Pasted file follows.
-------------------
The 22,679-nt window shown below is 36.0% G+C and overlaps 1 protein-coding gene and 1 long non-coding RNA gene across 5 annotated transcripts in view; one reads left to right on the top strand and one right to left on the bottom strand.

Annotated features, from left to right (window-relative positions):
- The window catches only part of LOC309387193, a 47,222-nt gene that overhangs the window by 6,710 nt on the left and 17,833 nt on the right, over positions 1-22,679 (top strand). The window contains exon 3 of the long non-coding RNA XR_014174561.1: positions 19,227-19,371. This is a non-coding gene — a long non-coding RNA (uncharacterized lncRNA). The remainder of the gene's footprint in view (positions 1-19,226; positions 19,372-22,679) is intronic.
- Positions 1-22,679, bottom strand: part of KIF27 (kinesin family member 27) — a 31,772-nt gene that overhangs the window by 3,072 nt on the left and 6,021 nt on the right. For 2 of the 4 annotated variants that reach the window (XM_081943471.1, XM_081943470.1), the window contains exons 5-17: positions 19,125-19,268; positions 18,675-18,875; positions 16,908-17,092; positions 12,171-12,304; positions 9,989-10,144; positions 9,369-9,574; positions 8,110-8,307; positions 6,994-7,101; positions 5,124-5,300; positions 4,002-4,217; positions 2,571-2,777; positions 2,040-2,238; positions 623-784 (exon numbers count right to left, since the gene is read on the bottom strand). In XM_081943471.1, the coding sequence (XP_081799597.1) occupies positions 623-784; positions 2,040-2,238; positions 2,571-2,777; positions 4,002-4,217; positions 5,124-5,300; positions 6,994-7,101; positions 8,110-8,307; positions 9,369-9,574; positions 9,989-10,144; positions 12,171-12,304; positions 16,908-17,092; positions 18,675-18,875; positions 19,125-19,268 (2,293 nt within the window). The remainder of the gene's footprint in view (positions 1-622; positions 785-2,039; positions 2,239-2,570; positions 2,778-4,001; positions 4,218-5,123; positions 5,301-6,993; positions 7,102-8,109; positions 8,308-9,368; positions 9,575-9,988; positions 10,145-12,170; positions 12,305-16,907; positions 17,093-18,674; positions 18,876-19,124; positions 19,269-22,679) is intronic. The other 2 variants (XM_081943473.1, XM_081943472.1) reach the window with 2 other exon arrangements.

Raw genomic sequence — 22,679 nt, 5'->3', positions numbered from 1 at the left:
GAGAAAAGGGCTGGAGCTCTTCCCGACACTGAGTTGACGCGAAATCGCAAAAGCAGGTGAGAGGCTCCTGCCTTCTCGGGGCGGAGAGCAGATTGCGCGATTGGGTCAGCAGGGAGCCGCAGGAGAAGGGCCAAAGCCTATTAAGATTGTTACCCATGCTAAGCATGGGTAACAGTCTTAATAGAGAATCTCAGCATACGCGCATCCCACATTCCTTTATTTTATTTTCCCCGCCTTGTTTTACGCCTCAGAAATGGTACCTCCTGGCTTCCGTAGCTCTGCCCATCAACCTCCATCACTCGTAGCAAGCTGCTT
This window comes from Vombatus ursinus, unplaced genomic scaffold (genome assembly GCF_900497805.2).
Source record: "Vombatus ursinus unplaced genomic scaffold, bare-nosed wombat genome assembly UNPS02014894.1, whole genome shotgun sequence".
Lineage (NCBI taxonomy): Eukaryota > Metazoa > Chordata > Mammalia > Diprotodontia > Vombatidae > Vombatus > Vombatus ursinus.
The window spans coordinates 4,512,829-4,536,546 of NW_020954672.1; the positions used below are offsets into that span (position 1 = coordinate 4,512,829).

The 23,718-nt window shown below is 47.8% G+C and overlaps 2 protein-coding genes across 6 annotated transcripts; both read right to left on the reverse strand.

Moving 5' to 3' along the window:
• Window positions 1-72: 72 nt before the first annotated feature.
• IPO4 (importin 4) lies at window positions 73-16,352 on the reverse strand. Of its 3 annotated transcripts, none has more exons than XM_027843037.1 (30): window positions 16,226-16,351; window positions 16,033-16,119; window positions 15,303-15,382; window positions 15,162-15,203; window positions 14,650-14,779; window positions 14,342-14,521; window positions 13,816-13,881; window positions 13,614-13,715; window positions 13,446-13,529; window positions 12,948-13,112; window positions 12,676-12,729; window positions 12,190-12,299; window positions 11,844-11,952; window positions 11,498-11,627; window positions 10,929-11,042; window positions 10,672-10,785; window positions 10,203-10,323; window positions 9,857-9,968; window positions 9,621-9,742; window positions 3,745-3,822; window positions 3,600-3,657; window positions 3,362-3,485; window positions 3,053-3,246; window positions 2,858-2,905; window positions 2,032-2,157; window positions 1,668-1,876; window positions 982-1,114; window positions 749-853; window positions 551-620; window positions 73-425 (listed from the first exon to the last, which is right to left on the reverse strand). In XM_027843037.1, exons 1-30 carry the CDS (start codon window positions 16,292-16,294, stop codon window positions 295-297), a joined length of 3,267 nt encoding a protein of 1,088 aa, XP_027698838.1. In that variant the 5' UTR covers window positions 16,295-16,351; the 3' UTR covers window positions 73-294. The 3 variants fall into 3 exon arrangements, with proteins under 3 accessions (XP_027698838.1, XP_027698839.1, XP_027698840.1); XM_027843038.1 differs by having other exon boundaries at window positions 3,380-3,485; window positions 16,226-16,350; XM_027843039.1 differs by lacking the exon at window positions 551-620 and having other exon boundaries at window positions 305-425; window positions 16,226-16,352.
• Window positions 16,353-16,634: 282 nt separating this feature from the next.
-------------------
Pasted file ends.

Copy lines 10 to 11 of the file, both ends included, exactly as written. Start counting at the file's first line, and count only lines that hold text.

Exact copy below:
The window spans coordinates 4,512,829-4,536,546 of NW_020954672.1; the positions used below are offsets into that span (position 1 = coordinate 4,512,829).

The 23,718-nt window shown below is 47.8% G+C and overlaps 2 protein-coding genes across 6 annotated transcripts; both read right to left on the reverse strand.